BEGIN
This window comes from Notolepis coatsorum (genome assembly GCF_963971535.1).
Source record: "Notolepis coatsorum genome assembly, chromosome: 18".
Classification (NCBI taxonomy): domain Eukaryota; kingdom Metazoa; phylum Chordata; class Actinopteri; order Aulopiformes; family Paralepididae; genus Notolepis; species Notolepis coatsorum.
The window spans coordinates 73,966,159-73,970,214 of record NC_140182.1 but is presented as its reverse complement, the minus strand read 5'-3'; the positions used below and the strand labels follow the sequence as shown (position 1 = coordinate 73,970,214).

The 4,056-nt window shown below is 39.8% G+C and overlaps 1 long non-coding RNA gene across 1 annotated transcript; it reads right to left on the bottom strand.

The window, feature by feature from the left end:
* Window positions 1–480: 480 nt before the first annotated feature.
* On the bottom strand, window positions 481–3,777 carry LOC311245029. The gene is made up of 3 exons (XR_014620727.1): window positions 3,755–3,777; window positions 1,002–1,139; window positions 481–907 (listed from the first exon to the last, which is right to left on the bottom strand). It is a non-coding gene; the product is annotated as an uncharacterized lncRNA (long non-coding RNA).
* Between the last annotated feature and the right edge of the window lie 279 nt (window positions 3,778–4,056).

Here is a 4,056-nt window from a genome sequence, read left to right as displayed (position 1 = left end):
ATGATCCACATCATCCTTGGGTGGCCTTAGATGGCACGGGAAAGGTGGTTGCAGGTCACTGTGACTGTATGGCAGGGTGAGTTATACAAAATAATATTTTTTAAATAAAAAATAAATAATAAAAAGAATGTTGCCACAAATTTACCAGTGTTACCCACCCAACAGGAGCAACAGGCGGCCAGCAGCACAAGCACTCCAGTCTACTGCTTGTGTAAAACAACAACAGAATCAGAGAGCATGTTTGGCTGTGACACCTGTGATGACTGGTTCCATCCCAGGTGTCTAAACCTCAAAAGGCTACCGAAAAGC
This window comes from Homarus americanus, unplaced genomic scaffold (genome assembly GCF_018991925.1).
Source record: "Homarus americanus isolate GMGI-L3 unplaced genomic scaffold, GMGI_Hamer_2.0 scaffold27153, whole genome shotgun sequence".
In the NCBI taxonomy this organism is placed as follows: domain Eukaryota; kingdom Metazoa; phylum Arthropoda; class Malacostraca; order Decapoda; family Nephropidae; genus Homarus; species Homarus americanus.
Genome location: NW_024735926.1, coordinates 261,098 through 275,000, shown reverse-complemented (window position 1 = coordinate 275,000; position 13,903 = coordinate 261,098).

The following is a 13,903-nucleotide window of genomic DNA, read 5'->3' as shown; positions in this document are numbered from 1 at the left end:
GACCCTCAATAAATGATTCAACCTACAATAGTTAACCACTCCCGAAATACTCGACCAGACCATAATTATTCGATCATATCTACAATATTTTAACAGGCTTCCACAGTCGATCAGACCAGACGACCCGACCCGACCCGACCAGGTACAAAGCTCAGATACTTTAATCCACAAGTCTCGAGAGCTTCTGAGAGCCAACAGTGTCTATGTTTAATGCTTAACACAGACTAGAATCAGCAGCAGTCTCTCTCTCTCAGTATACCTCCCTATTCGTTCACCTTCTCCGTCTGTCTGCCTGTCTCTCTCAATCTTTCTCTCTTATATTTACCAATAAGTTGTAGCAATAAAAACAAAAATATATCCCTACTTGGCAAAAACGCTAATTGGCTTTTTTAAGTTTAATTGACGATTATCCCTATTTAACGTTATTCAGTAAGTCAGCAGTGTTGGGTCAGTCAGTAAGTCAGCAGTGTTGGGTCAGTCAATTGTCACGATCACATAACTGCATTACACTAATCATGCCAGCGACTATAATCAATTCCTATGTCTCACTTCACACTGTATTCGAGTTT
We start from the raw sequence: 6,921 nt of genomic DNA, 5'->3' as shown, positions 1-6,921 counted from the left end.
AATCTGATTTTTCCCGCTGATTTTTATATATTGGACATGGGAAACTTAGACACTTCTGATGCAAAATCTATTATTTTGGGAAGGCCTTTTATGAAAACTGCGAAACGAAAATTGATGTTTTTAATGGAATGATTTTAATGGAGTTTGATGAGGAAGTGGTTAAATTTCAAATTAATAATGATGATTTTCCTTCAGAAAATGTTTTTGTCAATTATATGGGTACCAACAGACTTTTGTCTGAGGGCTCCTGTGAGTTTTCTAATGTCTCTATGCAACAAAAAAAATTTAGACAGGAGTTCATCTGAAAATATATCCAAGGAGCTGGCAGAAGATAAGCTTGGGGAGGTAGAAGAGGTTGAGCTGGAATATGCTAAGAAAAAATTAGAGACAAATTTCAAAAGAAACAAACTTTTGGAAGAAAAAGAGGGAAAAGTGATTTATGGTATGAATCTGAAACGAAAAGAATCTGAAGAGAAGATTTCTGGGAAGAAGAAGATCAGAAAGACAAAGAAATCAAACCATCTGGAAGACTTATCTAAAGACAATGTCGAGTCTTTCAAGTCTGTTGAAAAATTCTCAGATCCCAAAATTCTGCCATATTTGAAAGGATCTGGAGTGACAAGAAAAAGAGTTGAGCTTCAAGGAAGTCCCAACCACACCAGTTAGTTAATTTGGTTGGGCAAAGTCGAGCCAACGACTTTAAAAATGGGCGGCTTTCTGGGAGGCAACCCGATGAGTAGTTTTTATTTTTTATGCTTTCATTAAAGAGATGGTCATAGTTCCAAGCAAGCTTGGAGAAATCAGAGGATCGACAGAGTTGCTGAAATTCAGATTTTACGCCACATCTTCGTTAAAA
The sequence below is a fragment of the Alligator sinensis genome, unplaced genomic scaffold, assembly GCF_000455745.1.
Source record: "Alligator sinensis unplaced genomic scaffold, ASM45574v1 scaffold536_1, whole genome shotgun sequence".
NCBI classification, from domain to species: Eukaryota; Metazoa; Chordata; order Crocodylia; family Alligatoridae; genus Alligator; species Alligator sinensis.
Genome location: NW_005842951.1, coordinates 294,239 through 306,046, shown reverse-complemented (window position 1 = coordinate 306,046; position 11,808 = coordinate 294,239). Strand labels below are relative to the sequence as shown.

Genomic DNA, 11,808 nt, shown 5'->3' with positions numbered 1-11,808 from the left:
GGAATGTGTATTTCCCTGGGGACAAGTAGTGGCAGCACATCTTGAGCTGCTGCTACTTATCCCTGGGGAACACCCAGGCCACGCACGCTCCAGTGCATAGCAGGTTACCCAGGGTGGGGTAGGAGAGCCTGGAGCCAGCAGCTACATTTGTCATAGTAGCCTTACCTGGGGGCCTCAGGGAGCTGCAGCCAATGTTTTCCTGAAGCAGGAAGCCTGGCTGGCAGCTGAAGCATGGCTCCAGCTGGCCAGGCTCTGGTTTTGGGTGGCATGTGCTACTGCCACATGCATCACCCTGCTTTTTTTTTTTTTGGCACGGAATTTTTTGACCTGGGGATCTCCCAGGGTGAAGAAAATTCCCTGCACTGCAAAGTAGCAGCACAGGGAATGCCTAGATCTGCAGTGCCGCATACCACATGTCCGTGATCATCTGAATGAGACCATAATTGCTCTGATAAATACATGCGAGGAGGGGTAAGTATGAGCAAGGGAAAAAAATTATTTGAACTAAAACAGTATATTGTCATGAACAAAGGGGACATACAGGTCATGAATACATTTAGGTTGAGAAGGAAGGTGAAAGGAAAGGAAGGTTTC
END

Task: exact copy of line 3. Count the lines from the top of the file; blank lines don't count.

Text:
Classification (NCBI taxonomy): domain Eukaryota; kingdom Metazoa; phylum Chordata; class Actinopteri; order Aulopiformes; family Paralepididae; genus Notolepis; species Notolepis coatsorum.